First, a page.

10. I doubt this applies to elderly men in hospitals taking the usual end-of-life medications (with those usual side effects no one talks about) in a time before Viagra. Irving wrote a fantasy that you think might be real. Use your head, David.

    11. In Irving's book, the dying man is a wounded soldier, so he's not old.

      However, what's the difference if it's the man or the woman who's too drunk to give consent? Women are equal to men in every way, right? So, the Garp fantasy scenario is just as serious as if a man takes advantage of a passed-out woman, right? Or, are the sexes either equal or unequal depending on what point someone is trying to make?

    12. The difference is that women don't go around raping drunken men, except in your fantasies.

    13. Women rape drunken men all the time, assuming that both sexes are treated equally. It's common for two people to get drunk and then have sex. As I understand modern feminist theory, they could be both be too drunk to give valid consent. So, they raped each other.

    14. David, you are an idiot and your comments about rape are seriously out of bounds. I have no more time for you.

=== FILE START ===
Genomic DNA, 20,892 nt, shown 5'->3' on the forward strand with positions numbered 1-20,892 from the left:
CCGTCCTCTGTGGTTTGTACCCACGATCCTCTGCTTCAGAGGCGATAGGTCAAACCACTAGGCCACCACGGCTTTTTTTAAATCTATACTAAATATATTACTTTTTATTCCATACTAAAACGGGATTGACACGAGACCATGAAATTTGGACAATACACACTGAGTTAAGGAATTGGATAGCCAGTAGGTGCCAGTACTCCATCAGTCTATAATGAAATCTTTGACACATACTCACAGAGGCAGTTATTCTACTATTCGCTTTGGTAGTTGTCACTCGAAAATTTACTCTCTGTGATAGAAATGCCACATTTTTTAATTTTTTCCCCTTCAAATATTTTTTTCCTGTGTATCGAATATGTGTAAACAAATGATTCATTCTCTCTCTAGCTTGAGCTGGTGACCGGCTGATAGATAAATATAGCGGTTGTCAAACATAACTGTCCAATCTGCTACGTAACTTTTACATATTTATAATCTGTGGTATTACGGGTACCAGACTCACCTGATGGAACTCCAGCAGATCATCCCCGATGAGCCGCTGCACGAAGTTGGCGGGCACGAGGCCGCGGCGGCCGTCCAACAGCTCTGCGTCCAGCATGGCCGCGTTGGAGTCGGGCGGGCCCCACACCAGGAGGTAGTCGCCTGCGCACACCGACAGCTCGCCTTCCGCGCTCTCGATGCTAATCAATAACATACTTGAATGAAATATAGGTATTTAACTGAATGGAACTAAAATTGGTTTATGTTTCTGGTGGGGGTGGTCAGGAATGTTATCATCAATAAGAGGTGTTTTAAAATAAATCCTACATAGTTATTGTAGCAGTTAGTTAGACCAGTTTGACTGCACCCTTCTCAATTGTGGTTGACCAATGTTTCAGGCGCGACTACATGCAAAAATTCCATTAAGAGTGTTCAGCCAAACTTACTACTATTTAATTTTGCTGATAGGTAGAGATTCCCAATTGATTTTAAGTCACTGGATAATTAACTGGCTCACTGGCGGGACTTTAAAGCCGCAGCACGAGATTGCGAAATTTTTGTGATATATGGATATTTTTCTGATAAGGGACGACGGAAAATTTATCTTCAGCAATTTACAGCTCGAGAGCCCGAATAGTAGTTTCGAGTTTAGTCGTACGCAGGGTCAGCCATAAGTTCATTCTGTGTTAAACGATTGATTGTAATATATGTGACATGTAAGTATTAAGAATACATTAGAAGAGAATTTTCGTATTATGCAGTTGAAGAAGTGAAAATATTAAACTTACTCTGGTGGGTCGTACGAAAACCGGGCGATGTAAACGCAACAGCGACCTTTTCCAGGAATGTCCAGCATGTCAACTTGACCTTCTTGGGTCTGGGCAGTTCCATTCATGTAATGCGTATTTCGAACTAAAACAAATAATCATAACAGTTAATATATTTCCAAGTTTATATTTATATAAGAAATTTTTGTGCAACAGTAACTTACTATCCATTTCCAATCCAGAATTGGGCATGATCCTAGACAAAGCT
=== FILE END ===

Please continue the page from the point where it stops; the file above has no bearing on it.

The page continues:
4. Bob, having sex with someone without their consent not only "can be" called rape, it IS rape. There is no other definition for it, no matter how many other instances of sexual violence you want to diminish by not calling them rape.

    "To us, that 11.5 percent statistic represents a full-blown nightmare all by itself."

    Really, Bob? Then why did you say this earlier:

    "But only 11.5 percent of women have been subjected to 'completed forced penetration.'"

    Only? OMG!

    1. Since you're using terms like "OMG!" I'm going to assume that you're not fluent in English, so let me explain what the sentence means. "Only 11.5%" in context means that the number of completed rapes is significantly smaller than the 19.3% reported because the latter number includes attempted rapes." It does not mean that 11.5% is an insignificant number.

      Let me put it in terms you might be able to understand: FYI HTH HAND TTFN

    2. "Only" means "only" But thanks once again for the humorous but feeble attempt to explain that Somerby didn't really mean what he said, but really, really meant something else.

      "Only" 11.5 percent means that "only" one in eight women have been raped to the point of penetration. Why that makes me feel so much better that it is "siginficantly smaller" than the one in five who have also reported a mere "attempted rape."

      And yes, there go those silly "liberals" playing with statistics again, lumping all those rapes in there with all those attempted rapes, when only one of those statstics is a "nightmare."

      But nope, deadrat, you'll never be fooled by such gross misuse of the statistics concerning crimes against women. You got Bob to keep you on the true path to wisdom.

    3. Oh please, you're a retard, anonymous. deadrat's absolutely right. It's a simple matter of context: 11.5 is a lot smaller than 19.3. It's only 60% of that figure. Bob's point isn't exactly hard to follow: that 11.5 figure is horrific enough, but certain people nevertheless feel the need to try to fudge it up to a much higher number.